Item #333556 Uncle Tom's Children. Four Novellas. Richard Wright.
Uncle Tom's Children. Four Novellas
Uncle Tom's Children. Four Novellas
Uncle Tom's Children. Four Novellas

Inscribed in 1938

Uncle Tom's Children. Four Novellas.

New York and London: Harper & Brothers Publishers (in association with Story magazine, Inc.), 1938.

First edition, first printing with publisher's code B-N. 317pp. 1 vols. 8vo. Inscribed in 1938. Red cloth, with srtaining on the upper cover, else Very Good Whiteman p. 49; Blockson 6674. Item #333556

Early inscription on leaf opposite title-page: "With best wishes/ Richard Wright/ March 24-1938."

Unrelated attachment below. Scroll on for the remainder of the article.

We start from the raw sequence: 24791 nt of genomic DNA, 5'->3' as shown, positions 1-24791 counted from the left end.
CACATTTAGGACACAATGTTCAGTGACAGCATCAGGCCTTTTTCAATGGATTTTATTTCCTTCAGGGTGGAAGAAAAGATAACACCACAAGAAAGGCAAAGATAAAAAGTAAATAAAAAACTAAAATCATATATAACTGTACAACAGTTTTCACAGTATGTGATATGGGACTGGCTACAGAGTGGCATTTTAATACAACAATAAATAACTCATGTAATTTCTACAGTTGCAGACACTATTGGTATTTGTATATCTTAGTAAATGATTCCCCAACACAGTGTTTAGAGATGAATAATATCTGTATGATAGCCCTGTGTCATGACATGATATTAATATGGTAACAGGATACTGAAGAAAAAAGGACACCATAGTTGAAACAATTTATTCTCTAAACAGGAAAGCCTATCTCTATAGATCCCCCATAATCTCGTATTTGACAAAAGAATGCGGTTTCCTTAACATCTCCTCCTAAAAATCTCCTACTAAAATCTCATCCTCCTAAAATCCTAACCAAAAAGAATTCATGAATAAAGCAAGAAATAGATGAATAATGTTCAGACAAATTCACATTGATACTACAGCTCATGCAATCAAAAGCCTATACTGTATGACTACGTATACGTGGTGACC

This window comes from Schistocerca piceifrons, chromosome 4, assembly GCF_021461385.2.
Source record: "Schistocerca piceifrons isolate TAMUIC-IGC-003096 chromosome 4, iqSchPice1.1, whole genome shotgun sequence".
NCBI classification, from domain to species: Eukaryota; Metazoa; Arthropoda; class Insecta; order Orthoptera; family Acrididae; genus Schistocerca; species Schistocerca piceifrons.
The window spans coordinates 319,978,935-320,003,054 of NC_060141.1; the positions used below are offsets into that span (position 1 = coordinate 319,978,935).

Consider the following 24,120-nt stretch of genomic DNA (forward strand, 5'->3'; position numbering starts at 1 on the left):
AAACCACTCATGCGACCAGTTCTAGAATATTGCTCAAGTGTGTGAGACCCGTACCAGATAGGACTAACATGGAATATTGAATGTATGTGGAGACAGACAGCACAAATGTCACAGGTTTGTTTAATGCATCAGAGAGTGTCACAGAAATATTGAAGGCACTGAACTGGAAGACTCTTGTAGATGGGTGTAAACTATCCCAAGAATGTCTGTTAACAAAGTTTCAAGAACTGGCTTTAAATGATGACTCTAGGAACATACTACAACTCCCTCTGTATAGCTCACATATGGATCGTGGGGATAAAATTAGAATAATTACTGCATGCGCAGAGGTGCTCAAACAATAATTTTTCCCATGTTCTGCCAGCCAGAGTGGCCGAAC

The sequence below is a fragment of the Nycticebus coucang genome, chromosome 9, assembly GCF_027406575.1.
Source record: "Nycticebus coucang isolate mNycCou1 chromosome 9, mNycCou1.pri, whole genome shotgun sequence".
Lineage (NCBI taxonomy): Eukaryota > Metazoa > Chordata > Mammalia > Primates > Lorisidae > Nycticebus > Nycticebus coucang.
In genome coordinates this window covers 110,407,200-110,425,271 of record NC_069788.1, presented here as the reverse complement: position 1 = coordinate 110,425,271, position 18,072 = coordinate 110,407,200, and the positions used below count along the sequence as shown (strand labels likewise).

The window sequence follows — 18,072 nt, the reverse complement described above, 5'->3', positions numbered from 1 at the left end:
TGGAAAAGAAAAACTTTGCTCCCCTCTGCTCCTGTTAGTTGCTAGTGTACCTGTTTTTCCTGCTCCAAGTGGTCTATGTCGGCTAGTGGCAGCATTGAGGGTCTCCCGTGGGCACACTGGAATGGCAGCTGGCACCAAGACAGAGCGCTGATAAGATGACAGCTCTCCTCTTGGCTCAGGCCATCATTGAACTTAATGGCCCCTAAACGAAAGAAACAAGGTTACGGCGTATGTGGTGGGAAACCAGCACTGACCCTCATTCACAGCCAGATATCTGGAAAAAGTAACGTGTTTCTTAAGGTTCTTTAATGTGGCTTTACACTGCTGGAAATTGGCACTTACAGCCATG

Reviewing Uncle Tom's Children: Four Novellas in the New York Times Book Review (Apri 13, 1938), Robert Van Gelder asserted: "Mr. Wright employs a talent in some respects comparable to that of [Ernest] Hemingway." There were similarities. Three Stories and Ten Poems (1923) had boasted an award-winning story ("My Old Man" was selected by anthologist Edward J. O'Brien for The Best Short Stories of 1923) and received a sterling endorsement from cultural critic Edmund Wilson in The Dial (October 1924 ), which signaled to the world of letters Hemingway's arrival as a prose writer of the first distinction. (The Old Man and the Sea won the Nobel Prize in 1954.) Twenty-nine-year-old Richard Wright's first book of three hundred seventeen pages contained "Fire and Cloud" (and the expanded 1940 edition included "Bright and Morning Star" which, coincidentally, O'Brien selected as one of the finest American stories published since 1915) and was reviewed by Federal Writers' Project editor Sterling Allen Brown in The Nation (April 16, 1938), who deemed it (as Wilson had for Hemingway's first book) one of the great mosaics of modern violence. Wright's most stately admirer, Anna Eleanor Roosevelt, daughter of Theodore Roosevelt's alcoholic banker brother, Elliott, found Uncle Tom's Children: Four Novellas "so vivid that I had a most unhappy time reading it-a well-meaning plaudit that helped spur the writing of Native Son. "I had written a book which even bankers' daughters could read and weep over and feel good about," the Mississippi-born fictionist later contended, and "I swore to myself that if I ever wrote another book. . . it would be so hard and deep that they would have to face it without the consolation of tears."

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